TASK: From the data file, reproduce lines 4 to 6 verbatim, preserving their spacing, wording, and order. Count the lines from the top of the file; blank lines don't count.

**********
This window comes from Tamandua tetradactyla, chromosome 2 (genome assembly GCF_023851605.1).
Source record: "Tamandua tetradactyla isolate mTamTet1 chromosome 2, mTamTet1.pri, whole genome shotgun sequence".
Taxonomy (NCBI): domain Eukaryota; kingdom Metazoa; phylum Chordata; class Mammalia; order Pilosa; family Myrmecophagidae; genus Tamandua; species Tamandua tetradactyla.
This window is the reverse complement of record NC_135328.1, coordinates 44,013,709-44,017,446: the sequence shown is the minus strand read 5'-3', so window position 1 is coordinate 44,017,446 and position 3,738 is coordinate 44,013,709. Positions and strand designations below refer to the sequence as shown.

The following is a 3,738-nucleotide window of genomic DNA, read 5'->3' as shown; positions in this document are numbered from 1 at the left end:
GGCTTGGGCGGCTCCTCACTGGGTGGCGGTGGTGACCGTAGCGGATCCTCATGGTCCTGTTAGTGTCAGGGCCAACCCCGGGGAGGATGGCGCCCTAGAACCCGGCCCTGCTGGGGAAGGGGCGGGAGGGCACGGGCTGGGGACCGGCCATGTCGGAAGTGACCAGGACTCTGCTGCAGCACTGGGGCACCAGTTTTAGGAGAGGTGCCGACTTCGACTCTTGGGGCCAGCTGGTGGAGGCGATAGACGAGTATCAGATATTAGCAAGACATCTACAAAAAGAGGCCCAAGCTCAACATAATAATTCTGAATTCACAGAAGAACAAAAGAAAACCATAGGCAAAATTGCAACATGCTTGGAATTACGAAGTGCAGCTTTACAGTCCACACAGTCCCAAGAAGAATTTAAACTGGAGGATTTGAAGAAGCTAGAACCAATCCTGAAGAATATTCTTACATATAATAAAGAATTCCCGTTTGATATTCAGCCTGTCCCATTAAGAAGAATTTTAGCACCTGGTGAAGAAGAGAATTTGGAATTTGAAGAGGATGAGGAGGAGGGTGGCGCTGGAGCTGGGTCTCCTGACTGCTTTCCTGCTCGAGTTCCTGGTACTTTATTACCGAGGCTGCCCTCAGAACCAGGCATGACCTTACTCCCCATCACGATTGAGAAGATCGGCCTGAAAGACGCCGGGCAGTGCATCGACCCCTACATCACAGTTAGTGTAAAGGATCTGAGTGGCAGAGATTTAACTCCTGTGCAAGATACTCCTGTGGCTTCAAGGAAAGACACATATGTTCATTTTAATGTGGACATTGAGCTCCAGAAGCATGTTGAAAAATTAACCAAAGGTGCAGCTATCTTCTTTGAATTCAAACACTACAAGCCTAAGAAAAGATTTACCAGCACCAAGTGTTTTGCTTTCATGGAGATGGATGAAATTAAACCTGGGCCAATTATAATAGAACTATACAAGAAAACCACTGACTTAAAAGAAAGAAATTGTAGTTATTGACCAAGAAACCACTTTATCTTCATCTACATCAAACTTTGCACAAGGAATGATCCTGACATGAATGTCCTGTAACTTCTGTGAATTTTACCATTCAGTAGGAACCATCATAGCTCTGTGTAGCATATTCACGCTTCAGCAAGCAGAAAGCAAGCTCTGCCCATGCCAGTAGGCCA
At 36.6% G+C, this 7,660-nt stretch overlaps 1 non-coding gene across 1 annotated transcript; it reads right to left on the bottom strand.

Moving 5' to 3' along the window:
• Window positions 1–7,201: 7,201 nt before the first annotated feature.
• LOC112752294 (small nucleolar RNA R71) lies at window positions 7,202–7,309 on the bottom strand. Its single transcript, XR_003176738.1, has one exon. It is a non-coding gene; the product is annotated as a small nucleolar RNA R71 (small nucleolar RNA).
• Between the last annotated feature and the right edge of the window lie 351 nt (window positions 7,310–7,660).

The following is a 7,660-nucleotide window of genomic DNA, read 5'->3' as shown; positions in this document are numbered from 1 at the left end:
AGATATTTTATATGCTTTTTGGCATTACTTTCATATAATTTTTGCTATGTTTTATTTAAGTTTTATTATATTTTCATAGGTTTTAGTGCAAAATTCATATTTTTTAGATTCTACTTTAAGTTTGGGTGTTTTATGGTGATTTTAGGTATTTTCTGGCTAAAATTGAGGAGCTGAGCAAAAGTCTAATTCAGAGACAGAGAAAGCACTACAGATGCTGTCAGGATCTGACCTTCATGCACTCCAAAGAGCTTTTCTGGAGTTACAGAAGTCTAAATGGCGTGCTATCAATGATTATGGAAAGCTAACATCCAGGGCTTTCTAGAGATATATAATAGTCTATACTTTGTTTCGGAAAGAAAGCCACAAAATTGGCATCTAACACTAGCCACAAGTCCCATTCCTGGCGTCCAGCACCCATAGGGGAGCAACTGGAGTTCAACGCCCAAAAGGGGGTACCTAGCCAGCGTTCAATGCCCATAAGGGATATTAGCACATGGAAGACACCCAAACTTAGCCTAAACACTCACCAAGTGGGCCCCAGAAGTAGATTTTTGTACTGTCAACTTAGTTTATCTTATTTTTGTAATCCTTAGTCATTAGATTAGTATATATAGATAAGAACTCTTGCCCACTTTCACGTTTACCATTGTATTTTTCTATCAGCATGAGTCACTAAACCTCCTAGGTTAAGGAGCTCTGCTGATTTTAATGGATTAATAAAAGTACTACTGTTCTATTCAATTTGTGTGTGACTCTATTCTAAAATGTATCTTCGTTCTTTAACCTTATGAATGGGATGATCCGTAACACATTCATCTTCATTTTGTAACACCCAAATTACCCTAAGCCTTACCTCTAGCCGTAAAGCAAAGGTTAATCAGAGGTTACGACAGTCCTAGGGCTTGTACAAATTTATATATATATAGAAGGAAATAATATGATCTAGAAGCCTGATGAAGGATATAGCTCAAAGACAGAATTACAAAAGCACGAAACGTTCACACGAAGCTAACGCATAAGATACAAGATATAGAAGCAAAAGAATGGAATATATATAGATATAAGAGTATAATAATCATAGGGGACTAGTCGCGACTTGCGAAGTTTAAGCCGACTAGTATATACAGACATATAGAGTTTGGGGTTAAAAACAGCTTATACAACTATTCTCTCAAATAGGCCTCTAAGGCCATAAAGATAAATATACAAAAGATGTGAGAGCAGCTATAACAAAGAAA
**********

This window is the reverse complement of record NC_135328.1, coordinates 44,013,709-44,017,446: the sequence shown is the minus strand read 5'-3', so window position 1 is coordinate 44,017,446 and position 3,738 is coordinate 44,013,709. Positions and strand designations below refer to the sequence as shown.

The following is a 3,738-nucleotide window of genomic DNA, read 5'->3' as shown; positions in this document are numbered from 1 at the left end:
GGCTTGGGCGGCTCCTCACTGGGTGGCGGTGGTGACCGTAGCGGATCCTCATGGTCCTGTTAGTGTCAGGGCCAACCCCGGGGAGGATGGCGCCCTAGAACCCGGCCCTGCTGGGGAAGGGGCGGGAGGGCACGGGCTGGGGACCGGCCATGTCGGAAGTGACCAGGACTCTGCTGCAGCACTGGGGCACCAGTTTTAGGAGAGGTGCCGACTTCGACTCTTGGGGCCAGCTGGTGGAGGCGATAGACGAGTATCAGATATTAGCAAGACATCTACAAAAAGAGGCCCAAGCTCAACATAATAATTCTGAATTCACAGAAGAACAAAAGAAAACCATAGGCAAAATTGCAACATGCTTGGAATTACGAAGTGCAGCTTTACAGTCCACACAGTCCCAAGAAGAATTTAAACTGGAGGATTTGAAGAAGCTAGAACCAATCCTGAAGAATATTCTTACATATAATAAAGAATTCCCGTTTGATATTCAGCCTGTCCCATTAAGAAGAATTTTAGCACCTGGTGAAGAAGAGAATTTGGAATTTGAAGAGGATGAGGAGGAGGGTGGCGCTGGAGCTGGGTCTCCTGACTGCTTTCCTGCTCGAGTTCCTGGTACTTTATTACCGAGGCTGCCCTCAGAACCAGGCATGACCTTACTCCCCATCACGATTGAGAAGATCGGCCTGAAAGACGCCGGGCAGTGCATCGACCCCTACATCACAGTTAGTGTAAAGGATCTGAGTGGCAGAGATTTAACTCCTGTGCAAGATACTCCTGTGGCTTCAAGGAAAGACACATATGTTCATTTTAATGTGGACATTGAGCTCCAGAAGCATGTTGAAAAATTAACCAAAGGTGCAGCTATCTTCTTTGAATTCAAACACTACAAGCCTAAGAAAAGATTTACCAGCACCAAGTGTTTTGCTTTCATGGAGATGGATGAAATTAAACCTGGGCCAATTATAATAGAACTATACAAGAAAACCACTGACTTAAAAGAAAGAAATTGTAGTTATTGACCAAGAAACCACTTTATCTTCATCTACATCAAACTTTGCACAAGGAATGATCCTGACATGAATGTCCTGTAACTTCTGTGAATTTTACCATTCAGTAGGAACCATCATAGCTCTGTGTAGCATATTCACGCTTCAGCAAGCAGAAAGCAAGCTCTGCCCATGCCAGTAGGCCA